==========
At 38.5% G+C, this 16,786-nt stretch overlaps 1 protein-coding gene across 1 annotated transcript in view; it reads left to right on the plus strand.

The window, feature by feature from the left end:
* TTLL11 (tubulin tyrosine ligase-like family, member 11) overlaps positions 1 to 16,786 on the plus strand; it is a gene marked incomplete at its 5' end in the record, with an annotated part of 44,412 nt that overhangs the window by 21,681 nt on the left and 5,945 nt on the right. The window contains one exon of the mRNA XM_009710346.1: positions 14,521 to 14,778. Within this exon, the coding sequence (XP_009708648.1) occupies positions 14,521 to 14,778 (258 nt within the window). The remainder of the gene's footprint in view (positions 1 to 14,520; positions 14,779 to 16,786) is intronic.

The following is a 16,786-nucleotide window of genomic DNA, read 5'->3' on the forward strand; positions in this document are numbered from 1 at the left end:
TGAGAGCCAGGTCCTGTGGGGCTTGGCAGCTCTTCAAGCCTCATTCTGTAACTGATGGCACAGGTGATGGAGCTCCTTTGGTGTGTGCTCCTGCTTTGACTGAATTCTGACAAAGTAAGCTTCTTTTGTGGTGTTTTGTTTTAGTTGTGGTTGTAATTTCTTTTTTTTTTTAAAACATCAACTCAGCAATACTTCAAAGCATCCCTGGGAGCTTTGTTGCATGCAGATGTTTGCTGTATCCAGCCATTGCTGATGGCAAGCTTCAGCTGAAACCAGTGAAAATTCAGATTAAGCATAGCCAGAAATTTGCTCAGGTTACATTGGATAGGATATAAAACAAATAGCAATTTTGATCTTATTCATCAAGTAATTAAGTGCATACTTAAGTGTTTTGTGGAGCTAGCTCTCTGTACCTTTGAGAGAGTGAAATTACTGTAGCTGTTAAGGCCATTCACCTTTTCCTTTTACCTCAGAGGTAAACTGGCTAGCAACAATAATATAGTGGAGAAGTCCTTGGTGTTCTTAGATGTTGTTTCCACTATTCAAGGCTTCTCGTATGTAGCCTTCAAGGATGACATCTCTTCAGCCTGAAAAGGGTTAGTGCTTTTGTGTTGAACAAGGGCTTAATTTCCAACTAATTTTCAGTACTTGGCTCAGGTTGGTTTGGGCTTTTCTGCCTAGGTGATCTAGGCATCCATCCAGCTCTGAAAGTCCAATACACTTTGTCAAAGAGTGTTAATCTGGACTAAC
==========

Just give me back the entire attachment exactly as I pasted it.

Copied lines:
At 38.5% G+C, this 16,786-nt stretch overlaps 1 protein-coding gene across 1 annotated transcript in view; it reads left to right on the plus strand.

The window, feature by feature from the left end:
* TTLL11 (tubulin tyrosine ligase-like family, member 11) overlaps positions 1 to 16,786 on the plus strand; it is a gene marked incomplete at its 5' end in the record, with an annotated part of 44,412 nt that overhangs the window by 21,681 nt on the left and 5,945 nt on the right. The window contains one exon of the mRNA XM_009710346.1: positions 14,521 to 14,778. Within this exon, the coding sequence (XP_009708648.1) occupies positions 14,521 to 14,778 (258 nt within the window). The remainder of the gene's footprint in view (positions 1 to 14,520; positions 14,779 to 16,786) is intronic.

The following is a 16,786-nucleotide window of genomic DNA, read 5'->3' on the forward strand; positions in this document are numbered from 1 at the left end:
TGAGAGCCAGGTCCTGTGGGGCTTGGCAGCTCTTCAAGCCTCATTCTGTAACTGATGGCACAGGTGATGGAGCTCCTTTGGTGTGTGCTCCTGCTTTGACTGAATTCTGACAAAGTAAGCTTCTTTTGTGGTGTTTTGTTTTAGTTGTGGTTGTAATTTCTTTTTTTTTTTAAAACATCAACTCAGCAATACTTCAAAGCATCCCTGGGAGCTTTGTTGCATGCAGATGTTTGCTGTATCCAGCCATTGCTGATGGCAAGCTTCAGCTGAAACCAGTGAAAATTCAGATTAAGCATAGCCAGAAATTTGCTCAGGTTACATTGGATAGGATATAAAACAAATAGCAATTTTGATCTTATTCATCAAGTAATTAAGTGCATACTTAAGTGTTTTGTGGAGCTAGCTCTCTGTACCTTTGAGAGAGTGAAATTACTGTAGCTGTTAAGGCCATTCACCTTTTCCTTTTACCTCAGAGGTAAACTGGCTAGCAACAATAATATAGTGGAGAAGTCCTTGGTGTTCTTAGATGTTGTTTCCACTATTCAAGGCTTCTCGTATGTAGCCTTCAAGGATGACATCTCTTCAGCCTGAAAAGGGTTAGTGCTTTTGTGTTGAACAAGGGCTTAATTTCCAACTAATTTTCAGTACTTGGCTCAGGTTGGTTTGGGCTTTTCTGCCTAGGTGATCTAGGCATCCATCCAGCTCTGAAAGTCCAATACACTTTGTCAAAGAGTGTTAATCTGGACTAAC